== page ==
Chinese Developer Terminates Lease for Kalama Methanol Plant
A Chinese state-owned enterprise has given up on its long-running plans to build a multi-billion dollar gas-to-methanol plant on the Columbia River, according to the Port of Kalama, Washington.
On Friday, the port announced that a Delaware-based subsidiary of Shanghai Bi Ke Clean Energy Technology Co. has decided to terminate its lease agreement for land to build a proposed 3.6 million tonnes-per-annum methanol plant. If it had been built, the project would have used West Coast-sourced gas to produce about one tanker of cargo every four days, with all output delivered to China for exclusive use in plastics production.
The plant's on-site carbon emissions would have put it in the top 10 CO2 sources state-wide, but its promoters suggested that its operations would result in a net drop in emissions on a global basis. By making methanol from cheap natural gas in the United States and shipping it to China, the plant would outcompete costly, carbon-intensive coal-based methanol on the Chinese market. In turn, this would induce Chinese coal-to-methanol plants to reduce production, creating a net reduction in CO2.
This prospectus counted on an expectation that the plant's output would be turned into plastic. However, opponents raised questions over whether the plant's methanol would instead be marketed for combustion as a transport fuel on the Chinese market, as its backers had suggested in a 2018 investor presentation (first reported by OPB). If the end product were burned, the plant's net CO2 emissions would be considerably higher than suggested.
The State of Washington's Department of Ecology agreed with these concerns, and in March it denied the plant's permit request, citing the project's potential impact on the climate and on Washington's shorelines. The backers said that they would appeal the decision, but on Friday, the Port of Kalama announced that Shanghai Bi Ke's U.S. partnership had decided to halt the effort altogether.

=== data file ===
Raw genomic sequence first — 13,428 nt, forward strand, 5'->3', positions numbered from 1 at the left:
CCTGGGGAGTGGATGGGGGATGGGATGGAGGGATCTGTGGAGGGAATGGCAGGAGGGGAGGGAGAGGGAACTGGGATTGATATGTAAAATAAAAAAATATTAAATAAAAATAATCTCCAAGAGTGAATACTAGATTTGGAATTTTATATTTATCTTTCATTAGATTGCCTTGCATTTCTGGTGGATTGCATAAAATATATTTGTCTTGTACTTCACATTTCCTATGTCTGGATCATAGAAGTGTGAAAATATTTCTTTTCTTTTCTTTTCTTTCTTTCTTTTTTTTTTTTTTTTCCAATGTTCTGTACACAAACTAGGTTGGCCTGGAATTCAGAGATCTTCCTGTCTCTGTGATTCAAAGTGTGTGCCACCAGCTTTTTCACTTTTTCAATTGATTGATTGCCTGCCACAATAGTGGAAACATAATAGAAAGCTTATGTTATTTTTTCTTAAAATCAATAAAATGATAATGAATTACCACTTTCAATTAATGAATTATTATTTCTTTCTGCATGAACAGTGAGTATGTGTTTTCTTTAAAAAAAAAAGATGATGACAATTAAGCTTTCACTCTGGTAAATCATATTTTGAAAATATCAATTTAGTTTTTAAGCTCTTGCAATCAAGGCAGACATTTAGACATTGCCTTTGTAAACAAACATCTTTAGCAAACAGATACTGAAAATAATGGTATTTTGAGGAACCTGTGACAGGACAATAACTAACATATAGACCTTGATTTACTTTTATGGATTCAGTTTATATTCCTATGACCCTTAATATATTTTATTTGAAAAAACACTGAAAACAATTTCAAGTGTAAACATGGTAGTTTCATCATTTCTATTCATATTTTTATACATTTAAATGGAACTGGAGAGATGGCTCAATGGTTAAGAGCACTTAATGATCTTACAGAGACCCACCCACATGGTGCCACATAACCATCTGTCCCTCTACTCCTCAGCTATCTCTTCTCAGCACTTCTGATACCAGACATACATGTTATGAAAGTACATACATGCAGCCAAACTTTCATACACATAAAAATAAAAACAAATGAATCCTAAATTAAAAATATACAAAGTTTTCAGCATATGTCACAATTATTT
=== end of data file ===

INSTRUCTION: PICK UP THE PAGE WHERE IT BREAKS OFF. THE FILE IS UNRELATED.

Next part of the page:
"This was the kind of innovative, job-creating project that originally was supported by the governor’s office. [Washington State Governor] Jay Inslee stood on Kalama’s waterfront to tout the climate benefits of the project, then turned on us when he ran for president," said Port Director Mark Wilson. "All the state has accomplished is to encourage more severe greenhouse gas emissions outside the borders of Washington and declare a false climate victory."
According to the port, the project would have created 1,400 construction jobs, 200 permanent jobs, and millions in local tax revenue.
"This project would have brought manufacturing jobs back to the US from China and significantly lowered a host of environmental impacts," said Ted Sprague, President of the Cowlitz Economic Development Council. "The reduction in global greenhouse gases would have been greater than the GHG emissions of Seattle. If not a project with benefits like this, then what is good enough?"
The Kalama plant was backed by Northwest Innovation Works (NWIW), an entity majority-owned by Shanghai Bi Ke Clean Energy Technology Co., itself a subsidiary of Chinese Academy of Sciences Holding Company. The chairman of Chinese Academy of Sciences Holding, Wu Lebin, told China Daily in 2017 that its Kalama plant was intended to produce clean-burning motor fuel. "If we replace diesel, coal and gas with methanol to power vehicles, emissions of PM2.5 (a critical air pollutant) would be slashed by 80 percent," Wu said.
NWIW has maintained that the plant would have produced methanol for plastic production only.